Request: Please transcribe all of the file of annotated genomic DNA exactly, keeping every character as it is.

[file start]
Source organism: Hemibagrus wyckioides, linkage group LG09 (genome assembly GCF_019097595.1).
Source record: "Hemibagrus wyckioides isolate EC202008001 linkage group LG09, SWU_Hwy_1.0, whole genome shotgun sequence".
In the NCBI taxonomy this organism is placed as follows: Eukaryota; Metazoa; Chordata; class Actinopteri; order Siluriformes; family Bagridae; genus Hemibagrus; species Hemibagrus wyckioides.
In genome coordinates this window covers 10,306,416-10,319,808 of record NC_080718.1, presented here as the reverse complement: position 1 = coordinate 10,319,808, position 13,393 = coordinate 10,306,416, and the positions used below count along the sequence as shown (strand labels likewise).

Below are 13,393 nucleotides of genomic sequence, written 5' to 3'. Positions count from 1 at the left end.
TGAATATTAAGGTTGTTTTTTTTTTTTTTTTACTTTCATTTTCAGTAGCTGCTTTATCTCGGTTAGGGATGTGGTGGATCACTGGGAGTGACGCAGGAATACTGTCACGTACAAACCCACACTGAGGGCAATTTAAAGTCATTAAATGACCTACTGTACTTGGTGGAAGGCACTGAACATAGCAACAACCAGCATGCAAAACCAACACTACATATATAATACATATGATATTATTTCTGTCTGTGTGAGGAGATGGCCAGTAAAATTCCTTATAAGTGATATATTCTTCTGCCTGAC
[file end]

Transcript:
Source organism: Hemibagrus wyckioides, linkage group LG09 (genome assembly GCF_019097595.1).
Source record: "Hemibagrus wyckioides isolate EC202008001 linkage group LG09, SWU_Hwy_1.0, whole genome shotgun sequence".
In the NCBI taxonomy this organism is placed as follows: Eukaryota; Metazoa; Chordata; class Actinopteri; order Siluriformes; family Bagridae; genus Hemibagrus; species Hemibagrus wyckioides.
In genome coordinates this window covers 10,306,416-10,319,808 of record NC_080718.1, presented here as the reverse complement: position 1 = coordinate 10,319,808, position 13,393 = coordinate 10,306,416, and the positions used below count along the sequence as shown (strand labels likewise).

Below are 13,393 nucleotides of genomic sequence, written 5' to 3'. Positions count from 1 at the left end.
TGAATATTAAGGTTGTTTTTTTTTTTTTTTTACTTTCATTTTCAGTAGCTGCTTTATCTCGGTTAGGGATGTGGTGGATCACTGGGAGTGACGCAGGAATACTGTCACGTACAAACCCACACTGAGGGCAATTTAAAGTCATTAAATGACCTACTGTACTTGGTGGAAGGCACTGAACATAGCAACAACCAGCATGCAAAACCAACACTACATATATAATACATATGATATTATTTCTGTCTGTGTGAGGAGATGGCCAGTAAAATTCCTTATAAGTGATATATTCTTCTGCCTGAC